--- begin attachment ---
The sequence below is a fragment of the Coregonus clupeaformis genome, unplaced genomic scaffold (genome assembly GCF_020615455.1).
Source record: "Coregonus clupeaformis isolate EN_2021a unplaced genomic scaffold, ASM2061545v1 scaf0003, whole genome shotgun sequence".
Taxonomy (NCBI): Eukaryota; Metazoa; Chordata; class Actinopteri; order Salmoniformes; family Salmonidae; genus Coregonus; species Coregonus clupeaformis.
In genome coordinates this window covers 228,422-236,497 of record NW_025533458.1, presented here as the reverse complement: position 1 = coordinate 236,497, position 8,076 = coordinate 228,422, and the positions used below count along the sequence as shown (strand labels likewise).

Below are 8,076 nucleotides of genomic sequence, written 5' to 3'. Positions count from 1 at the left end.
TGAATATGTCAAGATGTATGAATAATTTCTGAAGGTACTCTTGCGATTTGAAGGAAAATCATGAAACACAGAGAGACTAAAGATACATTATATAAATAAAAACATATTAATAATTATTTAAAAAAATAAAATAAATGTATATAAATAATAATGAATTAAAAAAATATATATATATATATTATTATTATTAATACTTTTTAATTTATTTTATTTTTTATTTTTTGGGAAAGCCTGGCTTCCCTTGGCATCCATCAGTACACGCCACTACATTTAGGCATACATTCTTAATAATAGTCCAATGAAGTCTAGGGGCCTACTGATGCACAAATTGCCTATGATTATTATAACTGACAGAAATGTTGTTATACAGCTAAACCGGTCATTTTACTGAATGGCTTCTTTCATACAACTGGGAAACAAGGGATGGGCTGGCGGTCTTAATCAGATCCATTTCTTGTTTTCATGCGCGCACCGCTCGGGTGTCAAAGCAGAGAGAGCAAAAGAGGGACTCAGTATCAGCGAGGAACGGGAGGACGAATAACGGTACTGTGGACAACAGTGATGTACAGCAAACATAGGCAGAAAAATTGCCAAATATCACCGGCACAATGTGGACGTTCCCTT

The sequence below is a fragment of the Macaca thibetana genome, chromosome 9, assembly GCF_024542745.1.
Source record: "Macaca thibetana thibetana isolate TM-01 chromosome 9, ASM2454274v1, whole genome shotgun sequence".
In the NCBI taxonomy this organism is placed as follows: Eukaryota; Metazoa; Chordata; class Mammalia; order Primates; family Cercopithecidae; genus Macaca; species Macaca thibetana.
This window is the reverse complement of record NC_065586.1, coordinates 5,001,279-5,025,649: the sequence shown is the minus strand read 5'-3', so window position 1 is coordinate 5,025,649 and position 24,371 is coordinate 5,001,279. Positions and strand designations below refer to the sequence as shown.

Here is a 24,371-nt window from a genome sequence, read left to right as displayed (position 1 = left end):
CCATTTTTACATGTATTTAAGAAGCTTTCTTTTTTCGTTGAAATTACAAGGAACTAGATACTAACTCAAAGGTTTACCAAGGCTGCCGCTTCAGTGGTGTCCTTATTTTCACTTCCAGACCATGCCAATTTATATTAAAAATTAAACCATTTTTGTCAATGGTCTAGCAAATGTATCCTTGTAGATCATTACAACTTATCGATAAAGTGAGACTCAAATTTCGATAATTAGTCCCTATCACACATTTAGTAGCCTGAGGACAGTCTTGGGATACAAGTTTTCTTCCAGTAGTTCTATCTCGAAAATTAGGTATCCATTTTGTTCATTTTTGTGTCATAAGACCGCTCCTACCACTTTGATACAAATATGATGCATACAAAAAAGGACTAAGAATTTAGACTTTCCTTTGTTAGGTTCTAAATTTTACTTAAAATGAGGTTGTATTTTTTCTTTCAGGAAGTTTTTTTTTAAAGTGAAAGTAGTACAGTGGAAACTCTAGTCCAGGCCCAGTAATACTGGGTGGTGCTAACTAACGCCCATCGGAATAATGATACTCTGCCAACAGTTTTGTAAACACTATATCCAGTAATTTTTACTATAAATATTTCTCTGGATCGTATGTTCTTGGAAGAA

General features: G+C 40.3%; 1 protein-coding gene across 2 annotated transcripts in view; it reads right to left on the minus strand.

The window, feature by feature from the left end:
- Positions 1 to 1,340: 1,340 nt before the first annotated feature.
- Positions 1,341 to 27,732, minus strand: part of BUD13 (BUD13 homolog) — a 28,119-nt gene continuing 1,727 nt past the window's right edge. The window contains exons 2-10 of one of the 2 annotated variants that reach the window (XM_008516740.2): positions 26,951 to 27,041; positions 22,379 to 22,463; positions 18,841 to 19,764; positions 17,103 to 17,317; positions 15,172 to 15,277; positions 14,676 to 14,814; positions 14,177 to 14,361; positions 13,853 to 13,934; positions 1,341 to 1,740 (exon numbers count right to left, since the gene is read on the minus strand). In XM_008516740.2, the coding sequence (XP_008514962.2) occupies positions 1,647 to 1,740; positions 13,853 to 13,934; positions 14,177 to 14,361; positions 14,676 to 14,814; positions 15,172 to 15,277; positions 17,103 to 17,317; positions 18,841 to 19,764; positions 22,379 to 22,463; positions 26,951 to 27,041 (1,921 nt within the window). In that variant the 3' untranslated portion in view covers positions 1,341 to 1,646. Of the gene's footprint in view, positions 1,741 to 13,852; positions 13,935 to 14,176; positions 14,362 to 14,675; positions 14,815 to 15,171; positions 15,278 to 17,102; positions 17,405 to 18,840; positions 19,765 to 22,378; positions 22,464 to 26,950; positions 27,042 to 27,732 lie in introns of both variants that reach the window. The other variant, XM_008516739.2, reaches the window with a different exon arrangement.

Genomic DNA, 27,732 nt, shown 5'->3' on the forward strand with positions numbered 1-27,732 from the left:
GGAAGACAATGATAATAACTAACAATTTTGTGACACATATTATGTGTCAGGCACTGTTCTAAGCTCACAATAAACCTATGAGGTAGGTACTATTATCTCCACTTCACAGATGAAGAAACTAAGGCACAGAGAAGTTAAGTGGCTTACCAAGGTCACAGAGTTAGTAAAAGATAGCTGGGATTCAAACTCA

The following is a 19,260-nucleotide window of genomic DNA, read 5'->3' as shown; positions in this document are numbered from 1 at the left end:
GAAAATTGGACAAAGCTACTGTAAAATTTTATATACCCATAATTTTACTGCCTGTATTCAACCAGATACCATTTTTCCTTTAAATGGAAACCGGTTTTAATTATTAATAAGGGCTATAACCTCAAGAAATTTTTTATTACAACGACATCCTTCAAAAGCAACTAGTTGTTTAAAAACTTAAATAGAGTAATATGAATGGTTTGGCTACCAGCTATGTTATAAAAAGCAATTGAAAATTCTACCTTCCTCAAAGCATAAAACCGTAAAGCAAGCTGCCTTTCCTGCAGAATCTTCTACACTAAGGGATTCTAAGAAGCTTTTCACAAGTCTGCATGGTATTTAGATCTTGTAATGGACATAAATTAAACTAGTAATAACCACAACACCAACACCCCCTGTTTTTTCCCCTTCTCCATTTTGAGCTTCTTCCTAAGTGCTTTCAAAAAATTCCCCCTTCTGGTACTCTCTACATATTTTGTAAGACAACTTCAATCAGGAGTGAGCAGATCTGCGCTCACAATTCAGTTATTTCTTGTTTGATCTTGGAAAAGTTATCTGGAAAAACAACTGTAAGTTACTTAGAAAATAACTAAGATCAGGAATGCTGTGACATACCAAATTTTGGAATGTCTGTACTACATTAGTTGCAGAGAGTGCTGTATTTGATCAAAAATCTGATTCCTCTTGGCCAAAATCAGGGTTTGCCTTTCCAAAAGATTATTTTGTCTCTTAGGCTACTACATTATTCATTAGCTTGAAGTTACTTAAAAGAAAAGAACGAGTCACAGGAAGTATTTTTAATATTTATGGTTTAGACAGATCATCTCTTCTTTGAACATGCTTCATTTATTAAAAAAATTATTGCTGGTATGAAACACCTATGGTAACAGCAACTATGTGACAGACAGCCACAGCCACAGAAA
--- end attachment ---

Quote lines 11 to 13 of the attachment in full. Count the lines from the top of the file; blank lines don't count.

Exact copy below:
Here is a 24,371-nt window from a genome sequence, read left to right as displayed (position 1 = left end):
CCATTTTTACATGTATTTAAGAAGCTTTCTTTTTTCGTTGAAATTACAAGGAACTAGATACTAACTCAAAGGTTTACCAAGGCTGCCGCTTCAGTGGTGTCCTTATTTTCACTTCCAGACCATGCCAATTTATATTAAAAATTAAACCATTTTTGTCAATGGTCTAGCAAATGTATCCTTGTAGATCATTACAACTTATCGATAAAGTGAGACTCAAATTTCGATAATTAGTCCCTATCACACATTTAGTAGCCTGAGGACAGTCTTGGGATACAAGTTTTCTTCCAGTAGTTCTATCTCGAAAATTAGGTATCCATTTTGTTCATTTTTGTGTCATAAGACCGCTCCTACCACTTTGATACAAATATGATGCATACAAAAAAGGACTAAGAATTTAGACTTTCCTTTGTTAGGTTCTAAATTTTACTTAAAATGAGGTTGTATTTTTTCTTTCAGGAAGTTTTTTTTTAAAGTGAAAGTAGTACAGTGGAAACTCTAGTCCAGGCCCAGTAATACTGGGTGGTGCTAACTAACGCCCATCGGAATAATGATACTCTGCCAACAGTTTTGTAAACACTATATCCAGTAATTTTTACTATAAATATTTCTCTGGATCGTATGTTCTTGGAAGAA

General features: G+C 40.3%; 1 protein-coding gene across 2 annotated transcripts in view; it reads right to left on the minus strand.